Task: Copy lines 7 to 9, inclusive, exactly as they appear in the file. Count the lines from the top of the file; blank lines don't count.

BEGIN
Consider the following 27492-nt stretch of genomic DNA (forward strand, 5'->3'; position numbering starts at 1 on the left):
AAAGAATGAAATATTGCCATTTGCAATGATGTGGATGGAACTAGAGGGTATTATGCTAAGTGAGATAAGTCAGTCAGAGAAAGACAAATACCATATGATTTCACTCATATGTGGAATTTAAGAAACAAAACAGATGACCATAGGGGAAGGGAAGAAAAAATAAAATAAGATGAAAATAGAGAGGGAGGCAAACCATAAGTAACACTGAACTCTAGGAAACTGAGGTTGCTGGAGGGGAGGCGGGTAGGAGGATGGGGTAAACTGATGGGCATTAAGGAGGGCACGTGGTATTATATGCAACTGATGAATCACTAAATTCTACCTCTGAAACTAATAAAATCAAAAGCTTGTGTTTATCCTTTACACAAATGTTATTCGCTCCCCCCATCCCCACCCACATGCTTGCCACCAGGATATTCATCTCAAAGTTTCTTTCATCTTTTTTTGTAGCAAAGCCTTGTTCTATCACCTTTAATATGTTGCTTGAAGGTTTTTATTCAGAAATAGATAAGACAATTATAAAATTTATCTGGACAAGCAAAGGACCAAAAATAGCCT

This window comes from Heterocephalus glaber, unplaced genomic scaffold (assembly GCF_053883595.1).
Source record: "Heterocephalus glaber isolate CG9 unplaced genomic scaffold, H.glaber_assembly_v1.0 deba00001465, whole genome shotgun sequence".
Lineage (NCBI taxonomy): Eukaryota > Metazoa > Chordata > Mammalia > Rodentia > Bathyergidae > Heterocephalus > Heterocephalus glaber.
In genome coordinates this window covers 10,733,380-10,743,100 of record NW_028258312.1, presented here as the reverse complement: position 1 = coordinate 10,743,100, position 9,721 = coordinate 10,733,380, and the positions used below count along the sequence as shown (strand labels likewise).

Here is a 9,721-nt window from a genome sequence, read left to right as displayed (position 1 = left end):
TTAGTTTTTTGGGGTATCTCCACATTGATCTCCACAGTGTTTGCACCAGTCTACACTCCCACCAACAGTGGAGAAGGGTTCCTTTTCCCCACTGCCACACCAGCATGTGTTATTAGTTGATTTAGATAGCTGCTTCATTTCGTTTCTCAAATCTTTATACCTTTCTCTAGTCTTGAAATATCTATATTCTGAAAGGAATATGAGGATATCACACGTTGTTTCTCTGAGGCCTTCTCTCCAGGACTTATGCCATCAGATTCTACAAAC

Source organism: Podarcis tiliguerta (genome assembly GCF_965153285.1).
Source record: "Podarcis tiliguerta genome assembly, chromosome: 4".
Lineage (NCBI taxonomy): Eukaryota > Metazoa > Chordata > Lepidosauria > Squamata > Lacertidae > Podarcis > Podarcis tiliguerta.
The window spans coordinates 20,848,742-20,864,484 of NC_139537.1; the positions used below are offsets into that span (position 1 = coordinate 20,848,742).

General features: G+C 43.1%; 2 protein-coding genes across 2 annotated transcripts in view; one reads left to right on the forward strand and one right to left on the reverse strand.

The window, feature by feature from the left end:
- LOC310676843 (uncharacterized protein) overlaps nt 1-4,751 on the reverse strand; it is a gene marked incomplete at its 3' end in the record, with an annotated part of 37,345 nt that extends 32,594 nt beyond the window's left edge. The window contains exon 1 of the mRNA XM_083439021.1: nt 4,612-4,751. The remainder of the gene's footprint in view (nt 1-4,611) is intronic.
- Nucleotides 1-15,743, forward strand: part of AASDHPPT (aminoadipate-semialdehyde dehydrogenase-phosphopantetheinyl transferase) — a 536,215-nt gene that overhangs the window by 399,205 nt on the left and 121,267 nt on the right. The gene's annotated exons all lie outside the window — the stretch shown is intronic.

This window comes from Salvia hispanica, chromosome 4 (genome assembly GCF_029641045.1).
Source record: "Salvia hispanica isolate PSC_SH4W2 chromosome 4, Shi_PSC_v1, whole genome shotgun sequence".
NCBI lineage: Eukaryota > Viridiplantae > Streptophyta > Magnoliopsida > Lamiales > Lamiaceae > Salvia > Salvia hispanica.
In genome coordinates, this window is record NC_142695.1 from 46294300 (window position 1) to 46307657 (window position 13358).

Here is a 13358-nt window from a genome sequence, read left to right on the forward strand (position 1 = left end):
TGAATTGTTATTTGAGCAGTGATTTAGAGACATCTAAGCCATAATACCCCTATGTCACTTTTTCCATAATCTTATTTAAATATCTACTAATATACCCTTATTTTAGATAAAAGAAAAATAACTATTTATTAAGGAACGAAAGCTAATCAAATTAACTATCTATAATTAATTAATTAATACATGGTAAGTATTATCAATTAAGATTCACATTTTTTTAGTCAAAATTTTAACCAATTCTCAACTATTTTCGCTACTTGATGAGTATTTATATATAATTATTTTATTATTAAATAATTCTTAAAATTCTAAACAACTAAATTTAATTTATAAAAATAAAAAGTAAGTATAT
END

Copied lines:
Here is a 9,721-nt window from a genome sequence, read left to right as displayed (position 1 = left end):
TTAGTTTTTTGGGGTATCTCCACATTGATCTCCACAGTGTTTGCACCAGTCTACACTCCCACCAACAGTGGAGAAGGGTTCCTTTTCCCCACTGCCACACCAGCATGTGTTATTAGTTGATTTAGATAGCTGCTTCATTTCGTTTCTCAAATCTTTATACCTTTCTCTAGTCTTGAAATATCTATATTCTGAAAGGAATATGAGGATATCACACGTTGTTTCTCTGAGGCCTTCTCTCCAGGACTTATGCCATCAGATTCTACAAAC

Source organism: Podarcis tiliguerta (genome assembly GCF_965153285.1).